By Vaughn Hammond
In the last few years, the cost of operating many businesses in Newfoundland and Labrador has outpaced their ability to generate revenues. The effects of a slow economy have been worsened by the provincial government’s actions to deal with Newfoundland and Labrador’s desperate fiscal situation. Business owners will be looking to the 2019 provincial budget for help.
Many Newfoundlanders and Labradorians think the provincial economy has been slow in recent years, but, according to Statistics Canada data, it actually grew in 2016 and 2017. The main driver was the oil and gas industry as oil prices and oil production increase. Unfortunately, the economic growth of the last two years has not been felt “on the ground” and there is a good likelihood this will continue in the short-term.
The provincial government trumpets the great job it has done reducing the deficit they inherited upon coming into power. While it is true the government reduced the deficit by $1.3 billion between 2016 and 2018, what they won’t state is how they did it. According to the government’s Public Accounts, increased taxation ($544 million) and higher oil royalty revenues ($429 million) are responsible for the bulk of the deficit reduction over that time. Spending remained flat and certainly spending restraint made no contribution to deficit reduction at all.
It is often stated that small business is the backbone of the economy and a pillar of the community. However, evidence shows the smallest businesses (ie. Those with less than 20 employees) in Newfoundland and Labrador are not creating jobs. Business owners in the province are concerned about the current state of the economy.
These numbers lend credence to the notion that the government’s approach has been to take the easy route to deficit reduction. It has done very little to deal with its spending problem. Rather, the government has chosen to take money from the pockets of consumers and businesses, inevitably resulting in a decline in retail sales in 2018; the first since 1998.
However, the government has an opportunity to change direction in Budget 2019. The most egregious, odious tax was the re-introduction of the Retail Sales Tax (RST) on insurance premiums. In 2008, the government had eliminated the tax to the benefit of households, businesses, non-profits and municipalities.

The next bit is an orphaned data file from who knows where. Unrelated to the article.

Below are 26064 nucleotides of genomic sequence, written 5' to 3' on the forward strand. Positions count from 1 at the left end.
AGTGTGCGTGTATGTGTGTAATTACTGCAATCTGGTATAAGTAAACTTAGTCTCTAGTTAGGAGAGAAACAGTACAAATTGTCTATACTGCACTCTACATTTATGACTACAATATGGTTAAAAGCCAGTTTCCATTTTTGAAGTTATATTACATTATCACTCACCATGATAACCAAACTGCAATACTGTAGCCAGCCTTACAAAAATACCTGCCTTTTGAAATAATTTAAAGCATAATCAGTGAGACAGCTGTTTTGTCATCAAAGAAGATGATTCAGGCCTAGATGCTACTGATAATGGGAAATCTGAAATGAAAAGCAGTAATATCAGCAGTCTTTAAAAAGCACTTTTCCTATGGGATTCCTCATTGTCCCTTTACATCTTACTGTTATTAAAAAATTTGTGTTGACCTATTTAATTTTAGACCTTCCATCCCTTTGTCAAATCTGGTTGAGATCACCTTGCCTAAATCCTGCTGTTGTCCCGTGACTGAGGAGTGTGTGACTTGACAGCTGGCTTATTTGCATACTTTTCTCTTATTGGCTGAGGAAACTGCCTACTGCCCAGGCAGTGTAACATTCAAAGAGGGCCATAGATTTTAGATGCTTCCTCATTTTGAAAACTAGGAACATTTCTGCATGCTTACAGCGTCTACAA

From the small-business perspective, the re-introduction of the RST on insurance premiums is cutting into profits because, unlike the Harmonized Sales Tax, there is no input tax credit. In essence, the tax comes right off the bottom line constraining their ability to grow. Businesses adjusted by reducing the amount of insurance coverage, cutting staff hours, or increasing prices of goods and services. Removing this tax should be paramount in Budget 2019 and the agreement related to the Atlantic Accord announced earlier this month may allow for this to happen.
Small-business owners will also expect the government to implement initiatives for all businesses, regardless of sector. However, given the consultant report on economic diversification commissioned by the government, one could be forgiven for assuming the government plans to continue “picking winners and losers.” If the government announces economic diversification initiatives for selected actors, it should commit to annual reporting on the benefits derived and costs incurred from any of these “investments.” Taxpayers have a right to know how their money is being spent.
It is often stated that small business is the backbone of the economy and a pillar of the community. However, evidence shows the smallest businesses (ie. Those with less than 20 employees) in Newfoundland and Labrador are not creating jobs.
Business owners in the province are concerned about the current state of the economy. For many, the past few years have been very difficult and they have been trying to make their businesses work the best they can. And yet, there is some optimism about what the future holds.
Government must put more capacity to grow in the hands of business owners. With the right decisions, Budget 2019 can be good for small business.
Vaughn Hammond is director of provincial affairs in Newfoundland and Labrador for the Canadian Federation of Independent Business. He writes from St. John’s